Baruth On Reckless Driving, Part 3.8

Derek Kreindler
by Derek Kreindler

Jack Baruth is no stranger to driving fast on public roads, and he’s not afraid to go public with his exploits. Over at Road & Track, our man JB reflects on some of his own mis-adventures while pondering the death of Giorgi Tvezadze, the Georgian fellow who became YouTube famous for his own dangerous driving stunts behind the wheel of a BMW E34 M5. As far as I’m concerned, a guy like this is better off dead. But Jack has a much more eloquent take on things, while managing to weave in references to Hume and DeNiro.

Join the conversation
6 of 55 comments
  • David Hester David Hester on Jul 02, 2013

    I wonder how much of Tvezadze's luck in successfully pulling off these stunts as long as he did has to do with the fact that he was in Georgia, where his fellow motorists are used to seeing all manner of lunatic driving and are therefore at least somewhat mentally prepared to react defensively when it occurs around them. I watched the first video and saw a lot of people reacting very well to his approaching idiocy to avoid an accident. I can't help but think that bored commuters in this country, rolling down the street in rush hour traffic with a Starbucks venti latte in one hand and a cellphone in the other, might not have gotten out of his way so quickly.

  • Jacob Jacob on Jul 02, 2013

    This guy would have killed himself here in San Antonio. From the youtube video, I can see that lot of people who saw this douche predicted his moves and got out of his way. Compare to that to San Antonio Texas. You go at 50mph on an empty 3-lane 50mph one way road. Suddenly out of nowhere a Ford F250 pulls out from a mall right onto the second lane at 15mph and giving no quarter to anyone on the road. Get ready to encounter this pretty much anywhere in San Antonio, many times a day, every day. Also, numerous drivers who never use turn signals, drivers who don't know how to turn off their turn signals, or drivers who activate the turn signal and then make turn in the opposite direction. Get used to raised trucks with exhaust the size of a house chimney. Get used to trucks with sealed truck beds and no trailer hitches (so WTF do they use these poseur gas guzzlers for?). Get used to drivers who are on their phones the whole time. Get used to drivers who don't know that they need to give more gas going up hill and slow down when they go down hill, so you have the same car accelerating +15mph over the speed limit only to slow down 15mph below speed limit half mile later. Get used to the most clueless, most passive drivers in the country.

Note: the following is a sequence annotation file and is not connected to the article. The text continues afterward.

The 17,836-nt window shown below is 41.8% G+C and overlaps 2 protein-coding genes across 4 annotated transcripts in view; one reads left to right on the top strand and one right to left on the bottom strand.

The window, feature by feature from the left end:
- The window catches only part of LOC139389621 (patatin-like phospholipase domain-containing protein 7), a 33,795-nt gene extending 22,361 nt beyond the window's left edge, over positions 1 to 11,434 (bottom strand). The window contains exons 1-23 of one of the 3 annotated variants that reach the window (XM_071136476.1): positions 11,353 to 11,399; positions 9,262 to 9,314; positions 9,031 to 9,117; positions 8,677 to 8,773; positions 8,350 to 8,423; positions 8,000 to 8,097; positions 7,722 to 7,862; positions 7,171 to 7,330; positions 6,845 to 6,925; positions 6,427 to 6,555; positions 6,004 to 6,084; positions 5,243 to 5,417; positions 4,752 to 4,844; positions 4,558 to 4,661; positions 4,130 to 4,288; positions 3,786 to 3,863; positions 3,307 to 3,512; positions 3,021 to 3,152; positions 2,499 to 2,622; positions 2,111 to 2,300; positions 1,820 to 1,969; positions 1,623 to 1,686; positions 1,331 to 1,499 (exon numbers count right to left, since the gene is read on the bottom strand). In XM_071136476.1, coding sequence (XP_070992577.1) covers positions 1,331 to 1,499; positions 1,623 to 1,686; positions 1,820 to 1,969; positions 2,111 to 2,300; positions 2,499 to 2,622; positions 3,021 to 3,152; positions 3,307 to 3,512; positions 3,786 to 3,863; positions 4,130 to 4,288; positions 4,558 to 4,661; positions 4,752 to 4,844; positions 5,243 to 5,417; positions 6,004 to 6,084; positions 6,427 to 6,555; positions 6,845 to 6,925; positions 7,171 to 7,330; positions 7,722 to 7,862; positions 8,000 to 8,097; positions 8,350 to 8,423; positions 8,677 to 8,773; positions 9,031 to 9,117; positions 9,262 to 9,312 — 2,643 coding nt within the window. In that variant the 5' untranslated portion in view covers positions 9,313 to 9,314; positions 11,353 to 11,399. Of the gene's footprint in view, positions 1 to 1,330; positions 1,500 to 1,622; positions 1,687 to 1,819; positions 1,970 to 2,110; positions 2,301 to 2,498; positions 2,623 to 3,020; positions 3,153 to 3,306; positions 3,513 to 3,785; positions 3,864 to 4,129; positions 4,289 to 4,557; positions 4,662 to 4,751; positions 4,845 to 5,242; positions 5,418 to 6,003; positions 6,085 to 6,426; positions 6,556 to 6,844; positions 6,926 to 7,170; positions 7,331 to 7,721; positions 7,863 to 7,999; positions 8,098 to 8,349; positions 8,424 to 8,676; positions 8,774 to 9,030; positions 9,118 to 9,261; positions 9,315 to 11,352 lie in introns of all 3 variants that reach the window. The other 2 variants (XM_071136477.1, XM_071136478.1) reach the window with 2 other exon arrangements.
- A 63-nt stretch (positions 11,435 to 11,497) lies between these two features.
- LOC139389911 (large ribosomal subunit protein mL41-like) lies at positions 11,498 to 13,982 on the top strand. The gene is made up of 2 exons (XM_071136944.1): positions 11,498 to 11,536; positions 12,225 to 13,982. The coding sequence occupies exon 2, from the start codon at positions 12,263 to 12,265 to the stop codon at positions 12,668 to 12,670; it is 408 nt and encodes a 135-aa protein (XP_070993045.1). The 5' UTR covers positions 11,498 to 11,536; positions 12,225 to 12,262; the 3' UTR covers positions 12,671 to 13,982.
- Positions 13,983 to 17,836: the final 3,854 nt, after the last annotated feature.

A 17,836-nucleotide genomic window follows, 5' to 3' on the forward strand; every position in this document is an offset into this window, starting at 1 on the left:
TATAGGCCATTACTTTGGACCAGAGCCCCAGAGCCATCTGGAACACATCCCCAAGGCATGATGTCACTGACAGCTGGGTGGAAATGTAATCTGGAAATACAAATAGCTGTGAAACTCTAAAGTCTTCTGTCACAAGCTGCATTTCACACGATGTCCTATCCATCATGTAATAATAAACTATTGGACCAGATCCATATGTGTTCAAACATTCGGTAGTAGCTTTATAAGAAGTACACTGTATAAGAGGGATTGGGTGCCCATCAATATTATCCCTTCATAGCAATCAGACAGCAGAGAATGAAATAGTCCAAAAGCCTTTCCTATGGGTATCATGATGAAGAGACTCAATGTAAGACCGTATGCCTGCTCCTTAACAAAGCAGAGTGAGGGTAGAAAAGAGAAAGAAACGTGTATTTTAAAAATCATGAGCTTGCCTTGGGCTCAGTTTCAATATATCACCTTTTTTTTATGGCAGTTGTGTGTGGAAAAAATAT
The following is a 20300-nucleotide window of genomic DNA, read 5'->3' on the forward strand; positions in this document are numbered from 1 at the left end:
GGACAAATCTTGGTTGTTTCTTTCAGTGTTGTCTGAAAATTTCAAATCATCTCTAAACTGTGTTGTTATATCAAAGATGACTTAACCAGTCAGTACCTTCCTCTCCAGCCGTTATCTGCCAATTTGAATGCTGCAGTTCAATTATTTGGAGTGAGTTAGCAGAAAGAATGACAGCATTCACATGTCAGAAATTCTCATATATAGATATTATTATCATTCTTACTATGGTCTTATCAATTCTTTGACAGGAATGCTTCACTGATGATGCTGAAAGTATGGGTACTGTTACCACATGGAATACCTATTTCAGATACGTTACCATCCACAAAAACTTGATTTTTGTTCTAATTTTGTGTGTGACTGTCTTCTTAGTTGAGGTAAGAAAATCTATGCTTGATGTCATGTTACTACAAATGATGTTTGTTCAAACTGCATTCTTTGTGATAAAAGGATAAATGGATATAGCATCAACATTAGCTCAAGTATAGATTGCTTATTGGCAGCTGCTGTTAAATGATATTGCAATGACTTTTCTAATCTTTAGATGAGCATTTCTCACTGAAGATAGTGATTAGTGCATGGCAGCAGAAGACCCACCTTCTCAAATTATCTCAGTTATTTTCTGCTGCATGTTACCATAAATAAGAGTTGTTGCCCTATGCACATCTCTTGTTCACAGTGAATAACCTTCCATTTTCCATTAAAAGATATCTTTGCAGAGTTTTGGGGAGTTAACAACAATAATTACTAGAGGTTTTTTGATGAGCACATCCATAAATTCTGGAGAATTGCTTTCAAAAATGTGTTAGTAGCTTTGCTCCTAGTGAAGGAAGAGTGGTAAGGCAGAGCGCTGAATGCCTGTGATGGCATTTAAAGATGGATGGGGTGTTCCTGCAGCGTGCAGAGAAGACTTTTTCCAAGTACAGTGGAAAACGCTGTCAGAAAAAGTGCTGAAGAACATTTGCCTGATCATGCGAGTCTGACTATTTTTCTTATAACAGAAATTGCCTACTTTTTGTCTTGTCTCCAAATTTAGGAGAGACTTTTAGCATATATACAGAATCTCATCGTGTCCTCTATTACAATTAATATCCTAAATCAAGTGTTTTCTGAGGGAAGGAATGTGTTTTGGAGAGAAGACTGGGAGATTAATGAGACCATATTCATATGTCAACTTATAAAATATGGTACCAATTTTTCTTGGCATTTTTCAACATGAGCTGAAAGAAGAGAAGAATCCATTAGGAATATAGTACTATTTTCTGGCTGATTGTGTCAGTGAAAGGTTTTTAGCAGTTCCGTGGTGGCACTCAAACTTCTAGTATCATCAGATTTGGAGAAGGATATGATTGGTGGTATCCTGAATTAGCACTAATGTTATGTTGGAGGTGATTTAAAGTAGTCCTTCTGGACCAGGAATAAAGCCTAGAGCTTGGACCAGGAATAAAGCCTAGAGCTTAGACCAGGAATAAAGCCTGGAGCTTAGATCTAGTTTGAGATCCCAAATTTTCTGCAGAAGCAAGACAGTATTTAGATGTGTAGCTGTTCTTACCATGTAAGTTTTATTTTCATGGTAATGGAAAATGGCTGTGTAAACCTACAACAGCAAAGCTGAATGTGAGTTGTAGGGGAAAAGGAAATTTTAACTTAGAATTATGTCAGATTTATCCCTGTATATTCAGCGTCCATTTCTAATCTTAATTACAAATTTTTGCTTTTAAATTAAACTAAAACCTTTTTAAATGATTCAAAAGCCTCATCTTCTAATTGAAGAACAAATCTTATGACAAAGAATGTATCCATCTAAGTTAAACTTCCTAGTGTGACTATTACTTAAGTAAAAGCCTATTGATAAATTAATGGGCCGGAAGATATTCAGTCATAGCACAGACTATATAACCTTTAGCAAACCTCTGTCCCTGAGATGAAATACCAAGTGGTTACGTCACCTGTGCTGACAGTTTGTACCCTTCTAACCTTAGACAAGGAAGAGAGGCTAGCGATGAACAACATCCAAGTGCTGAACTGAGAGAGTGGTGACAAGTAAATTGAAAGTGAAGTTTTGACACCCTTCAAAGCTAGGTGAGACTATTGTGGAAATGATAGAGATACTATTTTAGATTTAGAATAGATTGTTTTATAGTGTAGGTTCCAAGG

• 1000songs 1000songs on Jul 02, 2013

      Driving in TX was almost as terrifying as being on the road(s) in mainland China. Almost.

  • 1000songs 1000songs on Jul 02, 2013

    Unfortunately, taking it to "the local racetrack, autocross course or rally checkpoint", although minimizing risk of senseless loss of life and/or property, doesn't guarantee much these days. I haven't been to many track days where someone didn't kiss a wall or run across an infield. It's amazing how many people think that unless they are driving at 99%, they aren't pushing themselves. Driving isn't like snowboarding, where if you don't fall, you aren't trying hard enough. The fact of the matter is that most people are terrible, terrible drivers. Cars today allow us to things that were unthinkable before ABS, traction control and other computerized aids that control power to different wheels at different times. Drive a car without those things, turn them off or have any of them fail, and things generally go very, very wrong, very, very quickly for almost all of us. Factor in some excellent technology of modern crumple zones, airbags,etc. and people are able to make the same mistake(s) multiple times instead of actually learning anything valuable other than how to lie to their insurance company. I check weekly to see what kind of havoc people have wreaked on their uber machines and those around them. Here is what I saw today - an "organized" event where some jackass turned off the traction control in his exorbitantly expensive Koenigsegg CCX and proceeded to take out 17 people in the crowd (albeit behind some barriers intended for Christmas parades as opposed to high speed events). Non-profesional driver + incredibly powerful car - traction control = vehicle induced massacre.

    • Power6 Power6 on Jul 02, 2013

      Not sure what you are getting at? Sounds like you are saying track days aren't safer. I would disagree. I have seen a few people hit the Armco but never anyone lose their life. If you are seeing lots of offs and crashes at track days you need to run with some different organizations, there should be a pretty regimented progression through the run groups. You make me think of a good point though, where is one going to go to practice hooning, not really anywhere, that stuff isn't tolerated at any organized event in the US at least.

  • Nrd515 Nrd515 on Jul 04, 2013

    I have to admit, I've had a fantasy of driving like this since I was a little kid. My dad was a speeder, as I tend to be, not a lot over, but almost always a little. The only time I rode with someone who drove like was done in the video was a friend of mine drove his lifted and seriously hopped up 440ci '78 Dodge Powerwagon 4X4 over curbs, up on sidewalks, and across the center line like in the video to get home for some medical emergency his dad was having. Scariest 15 minutes of my life, but I had to admit, I was laughing most of the time, thinking at least I wouldn't be getting the ticket or cuffs. I was more scared he would kill someone driving some tiny car than anything else.